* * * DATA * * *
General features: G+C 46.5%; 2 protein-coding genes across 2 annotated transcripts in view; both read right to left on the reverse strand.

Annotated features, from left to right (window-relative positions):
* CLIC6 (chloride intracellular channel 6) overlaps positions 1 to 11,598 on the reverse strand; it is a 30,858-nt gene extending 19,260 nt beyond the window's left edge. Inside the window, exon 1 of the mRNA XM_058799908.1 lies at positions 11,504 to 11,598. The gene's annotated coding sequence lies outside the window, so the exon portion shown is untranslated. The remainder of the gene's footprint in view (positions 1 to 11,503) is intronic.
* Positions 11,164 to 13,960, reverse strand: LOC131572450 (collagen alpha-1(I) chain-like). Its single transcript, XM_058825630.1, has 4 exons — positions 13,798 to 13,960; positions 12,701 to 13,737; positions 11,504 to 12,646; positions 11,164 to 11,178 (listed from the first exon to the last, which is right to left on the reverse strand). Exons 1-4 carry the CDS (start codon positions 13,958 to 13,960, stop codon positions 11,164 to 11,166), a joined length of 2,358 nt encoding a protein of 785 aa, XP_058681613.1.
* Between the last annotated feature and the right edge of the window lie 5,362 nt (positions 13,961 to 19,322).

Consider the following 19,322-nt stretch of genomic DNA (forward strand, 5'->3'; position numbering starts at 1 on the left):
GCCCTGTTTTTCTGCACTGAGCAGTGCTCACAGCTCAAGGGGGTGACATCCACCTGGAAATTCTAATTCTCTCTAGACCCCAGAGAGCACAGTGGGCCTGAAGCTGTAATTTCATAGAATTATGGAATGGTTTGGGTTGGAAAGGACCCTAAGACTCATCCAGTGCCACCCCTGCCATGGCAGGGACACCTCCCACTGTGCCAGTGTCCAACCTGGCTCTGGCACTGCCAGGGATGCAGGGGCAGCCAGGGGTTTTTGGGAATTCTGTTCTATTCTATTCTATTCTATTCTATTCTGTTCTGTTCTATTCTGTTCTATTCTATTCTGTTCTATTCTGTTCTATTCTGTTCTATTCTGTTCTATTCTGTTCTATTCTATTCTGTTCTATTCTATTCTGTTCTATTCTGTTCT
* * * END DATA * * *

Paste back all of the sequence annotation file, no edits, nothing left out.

General features: G+C 46.5%; 2 protein-coding genes across 2 annotated transcripts in view; both read right to left on the reverse strand.

Annotated features, from left to right (window-relative positions):
* CLIC6 (chloride intracellular channel 6) overlaps positions 1 to 11,598 on the reverse strand; it is a 30,858-nt gene extending 19,260 nt beyond the window's left edge. Inside the window, exon 1 of the mRNA XM_058799908.1 lies at positions 11,504 to 11,598. The gene's annotated coding sequence lies outside the window, so the exon portion shown is untranslated. The remainder of the gene's footprint in view (positions 1 to 11,503) is intronic.
* Positions 11,164 to 13,960, reverse strand: LOC131572450 (collagen alpha-1(I) chain-like). Its single transcript, XM_058825630.1, has 4 exons — positions 13,798 to 13,960; positions 12,701 to 13,737; positions 11,504 to 12,646; positions 11,164 to 11,178 (listed from the first exon to the last, which is right to left on the reverse strand). Exons 1-4 carry the CDS (start codon positions 13,958 to 13,960, stop codon positions 11,164 to 11,166), a joined length of 2,358 nt encoding a protein of 785 aa, XP_058681613.1.
* Between the last annotated feature and the right edge of the window lie 5,362 nt (positions 13,961 to 19,322).

Consider the following 19,322-nt stretch of genomic DNA (forward strand, 5'->3'; position numbering starts at 1 on the left):
GCCCTGTTTTTCTGCACTGAGCAGTGCTCACAGCTCAAGGGGGTGACATCCACCTGGAAATTCTAATTCTCTCTAGACCCCAGAGAGCACAGTGGGCCTGAAGCTGTAATTTCATAGAATTATGGAATGGTTTGGGTTGGAAAGGACCCTAAGACTCATCCAGTGCCACCCCTGCCATGGCAGGGACACCTCCCACTGTGCCAGTGTCCAACCTGGCTCTGGCACTGCCAGGGATGCAGGGGCAGCCAGGGGTTTTTGGGAATTCTGTTCTATTCTATTCTATTCTATTCTATTCTGTTCTGTTCTATTCTGTTCTATTCTATTCTGTTCTATTCTGTTCTATTCTGTTCTATTCTGTTCTATTCTGTTCTATTCTATTCTGTTCTATTCTATTCTGTTCTATTCTGTTCT